Then there was Hunter. Anytime I thought about his future, it was hard not to jump to his MS. No matter how brave he was about it, it was still scary. I had almost no idea what it even was. All I knew was that it had something to do with his nerves or his brain and that it was bad and incurable. Even beyond his disease, I wasn’t sure he had any more idea what he was doing with his life than I did.
Plus, I was still dealing with what happened to my parents. Marco’s letter had removed the scab from an awful wound. I was trying to move on from their deaths and make some headway into figuring out my future, but every setback made it that much harder.
Maybe my therapist was right and I should write him. The more I thought about it, the more plausible it sounded. What was the worst that could happen? If I got some answers, maybe it would be easier for Hunter and I to build a healthy relationship together. I could be free from the past.
I decided to go for it. Since I’d thrown away the letter Marco wrote me, I had to look up where to address my letter back to him on the Cook County Penal System website. That done, I found a piece of paper and a pen, went to my desk, and scratched something out.
I have been doing my best to recover. One thing has continued to bother me, and you could help with that.
Why did you kill my mother?
It would help me greatly if I could understand the reason it happened, and maybe it would help you too.
I looked over the letter again. It asked the question without being too intimate. It definitely didn’t make it look like I’d forgiven him, but it was something. Kind of like a business letter or something. I didn’t have high hopes, but there was a chance he would read it and have some remorse.
I put it into its envelope and sealed it in. After Aunt Caroline’s reaction to Marco’s letter, I decided not to talk to her about sending it. I could sneak a stamp at some point and put it in the mail.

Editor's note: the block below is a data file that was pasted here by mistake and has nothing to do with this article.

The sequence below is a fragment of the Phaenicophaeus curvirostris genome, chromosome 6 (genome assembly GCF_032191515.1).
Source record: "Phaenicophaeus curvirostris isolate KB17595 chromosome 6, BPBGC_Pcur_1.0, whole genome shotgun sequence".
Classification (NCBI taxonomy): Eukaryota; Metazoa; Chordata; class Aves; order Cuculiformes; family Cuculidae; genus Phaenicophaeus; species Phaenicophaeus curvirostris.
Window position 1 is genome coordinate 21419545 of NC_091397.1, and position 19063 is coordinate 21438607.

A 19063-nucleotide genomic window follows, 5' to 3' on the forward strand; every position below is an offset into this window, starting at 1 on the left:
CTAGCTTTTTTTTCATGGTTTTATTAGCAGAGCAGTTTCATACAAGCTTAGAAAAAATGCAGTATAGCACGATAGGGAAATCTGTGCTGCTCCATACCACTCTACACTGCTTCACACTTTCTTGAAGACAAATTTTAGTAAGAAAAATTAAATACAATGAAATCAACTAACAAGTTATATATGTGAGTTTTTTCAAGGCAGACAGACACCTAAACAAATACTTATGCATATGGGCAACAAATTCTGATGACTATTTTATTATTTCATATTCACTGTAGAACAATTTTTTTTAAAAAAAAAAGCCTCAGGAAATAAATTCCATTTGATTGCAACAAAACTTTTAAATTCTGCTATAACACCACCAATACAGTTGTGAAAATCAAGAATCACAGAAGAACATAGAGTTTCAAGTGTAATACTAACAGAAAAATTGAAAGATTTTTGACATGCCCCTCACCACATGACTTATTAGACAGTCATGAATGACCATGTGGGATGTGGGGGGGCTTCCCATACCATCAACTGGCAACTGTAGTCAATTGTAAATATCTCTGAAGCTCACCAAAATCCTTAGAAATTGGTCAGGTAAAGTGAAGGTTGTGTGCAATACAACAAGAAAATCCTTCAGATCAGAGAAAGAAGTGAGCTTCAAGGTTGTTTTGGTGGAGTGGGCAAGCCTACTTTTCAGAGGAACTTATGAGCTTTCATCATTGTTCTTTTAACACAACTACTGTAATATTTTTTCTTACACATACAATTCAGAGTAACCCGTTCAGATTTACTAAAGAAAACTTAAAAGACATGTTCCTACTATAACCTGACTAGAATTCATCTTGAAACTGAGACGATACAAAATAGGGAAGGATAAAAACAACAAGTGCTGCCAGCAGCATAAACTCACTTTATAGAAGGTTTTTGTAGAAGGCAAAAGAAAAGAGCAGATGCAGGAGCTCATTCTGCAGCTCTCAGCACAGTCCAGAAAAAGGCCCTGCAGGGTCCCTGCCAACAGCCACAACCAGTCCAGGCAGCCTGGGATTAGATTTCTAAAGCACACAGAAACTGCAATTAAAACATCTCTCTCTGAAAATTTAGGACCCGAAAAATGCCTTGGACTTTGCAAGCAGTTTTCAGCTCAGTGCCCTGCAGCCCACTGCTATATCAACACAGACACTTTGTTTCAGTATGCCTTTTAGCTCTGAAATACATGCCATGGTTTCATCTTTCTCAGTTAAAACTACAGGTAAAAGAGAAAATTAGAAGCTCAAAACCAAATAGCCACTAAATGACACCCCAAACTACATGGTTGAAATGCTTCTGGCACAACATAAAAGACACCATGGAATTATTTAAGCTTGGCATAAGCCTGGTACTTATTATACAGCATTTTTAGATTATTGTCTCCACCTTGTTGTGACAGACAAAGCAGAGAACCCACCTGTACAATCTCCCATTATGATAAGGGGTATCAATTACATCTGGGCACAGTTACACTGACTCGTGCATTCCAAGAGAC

Once I was done, I put the envelope into a notebook and left it on my desk. After hopping back on my bed, I began to flip through the pictures again.
My aunt came to my door and knocked twenty minutes later.
“Can I come in?” she asked.
I sat up straighter in bed, glancing briefly at my desk. The envelope was well hidden. “Sure.”
She walked into the room and took a seat at the foot of my bed. “Did you find any other good pictures?” she asked.
I picked up the stack and began flipping through them again. I came to a photo of me with my aunt, uncle, and dad taken at a family gathering. Both me and my aunt had our hair up with a scrunchie. “Yeah,” I said. “I’m not so sure the scrunchie was a good look though.”
I handed her the picture with a smile. She took it and laughed to herself. “Those things really were terrible. God, look at us all. So young. I need to show this to your uncle.”
I nodded, and we sat in silence. Finally, I got the nerve to ask the question that had been on my mind all morning. “So what’s the real reason you don’t have any pictures of my dad up?”
She pursed her lips and looked away for a second. Her face was set in stone by the time she looked back. “When your father . . . when Bill did what he did, I was angry. I couldn’t believe he would leave his family behind like that. It’s just . . . not what people do.”